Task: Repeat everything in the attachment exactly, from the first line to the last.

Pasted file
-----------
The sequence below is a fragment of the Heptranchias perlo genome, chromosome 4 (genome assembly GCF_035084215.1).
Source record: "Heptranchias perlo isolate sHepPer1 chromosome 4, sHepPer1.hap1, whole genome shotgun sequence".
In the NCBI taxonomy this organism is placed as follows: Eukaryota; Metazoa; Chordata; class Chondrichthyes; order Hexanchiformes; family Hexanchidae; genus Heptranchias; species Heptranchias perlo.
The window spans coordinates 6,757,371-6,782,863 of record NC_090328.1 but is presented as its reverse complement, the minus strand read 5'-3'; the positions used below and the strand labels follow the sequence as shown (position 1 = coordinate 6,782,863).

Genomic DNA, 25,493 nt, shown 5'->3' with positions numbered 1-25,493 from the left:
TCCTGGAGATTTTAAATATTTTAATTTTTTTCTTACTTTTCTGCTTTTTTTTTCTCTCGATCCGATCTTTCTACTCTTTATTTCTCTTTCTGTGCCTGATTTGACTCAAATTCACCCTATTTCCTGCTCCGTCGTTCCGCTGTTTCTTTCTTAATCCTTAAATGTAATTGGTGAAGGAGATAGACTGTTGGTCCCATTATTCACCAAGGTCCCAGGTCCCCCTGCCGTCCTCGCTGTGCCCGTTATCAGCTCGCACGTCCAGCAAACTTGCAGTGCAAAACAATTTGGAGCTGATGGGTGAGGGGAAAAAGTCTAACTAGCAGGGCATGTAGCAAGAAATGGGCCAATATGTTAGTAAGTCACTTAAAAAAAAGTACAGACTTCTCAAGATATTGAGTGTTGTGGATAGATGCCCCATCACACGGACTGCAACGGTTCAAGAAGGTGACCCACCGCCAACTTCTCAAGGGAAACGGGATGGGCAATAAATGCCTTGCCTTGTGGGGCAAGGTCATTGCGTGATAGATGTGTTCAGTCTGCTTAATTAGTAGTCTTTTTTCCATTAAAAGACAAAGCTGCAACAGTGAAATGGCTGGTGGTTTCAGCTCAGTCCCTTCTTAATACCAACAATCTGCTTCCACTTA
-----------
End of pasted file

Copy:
The sequence below is a fragment of the Heptranchias perlo genome, chromosome 4 (genome assembly GCF_035084215.1).
Source record: "Heptranchias perlo isolate sHepPer1 chromosome 4, sHepPer1.hap1, whole genome shotgun sequence".
In the NCBI taxonomy this organism is placed as follows: Eukaryota; Metazoa; Chordata; class Chondrichthyes; order Hexanchiformes; family Hexanchidae; genus Heptranchias; species Heptranchias perlo.
The window spans coordinates 6,757,371-6,782,863 of record NC_090328.1 but is presented as its reverse complement, the minus strand read 5'-3'; the positions used below and the strand labels follow the sequence as shown (position 1 = coordinate 6,782,863).

Genomic DNA, 25,493 nt, shown 5'->3' with positions numbered 1-25,493 from the left:
TCCTGGAGATTTTAAATATTTTAATTTTTTTCTTACTTTTCTGCTTTTTTTTTCTCTCGATCCGATCTTTCTACTCTTTATTTCTCTTTCTGTGCCTGATTTGACTCAAATTCACCCTATTTCCTGCTCCGTCGTTCCGCTGTTTCTTTCTTAATCCTTAAATGTAATTGGTGAAGGAGATAGACTGTTGGTCCCATTATTCACCAAGGTCCCAGGTCCCCCTGCCGTCCTCGCTGTGCCCGTTATCAGCTCGCACGTCCAGCAAACTTGCAGTGCAAAACAATTTGGAGCTGATGGGTGAGGGGAAAAAGTCTAACTAGCAGGGCATGTAGCAAGAAATGGGCCAATATGTTAGTAAGTCACTTAAAAAAAAGTACAGACTTCTCAAGATATTGAGTGTTGTGGATAGATGCCCCATCACACGGACTGCAACGGTTCAAGAAGGTGACCCACCGCCAACTTCTCAAGGGAAACGGGATGGGCAATAAATGCCTTGCCTTGTGGGGCAAGGTCATTGCGTGATAGATGTGTTCAGTCTGCTTAATTAGTAGTCTTTTTTCCATTAAAAGACAAAGCTGCAACAGTGAAATGGCTGGTGGTTTCAGCTCAGTCCCTTCTTAATACCAACAATCTGCTTCCACTTA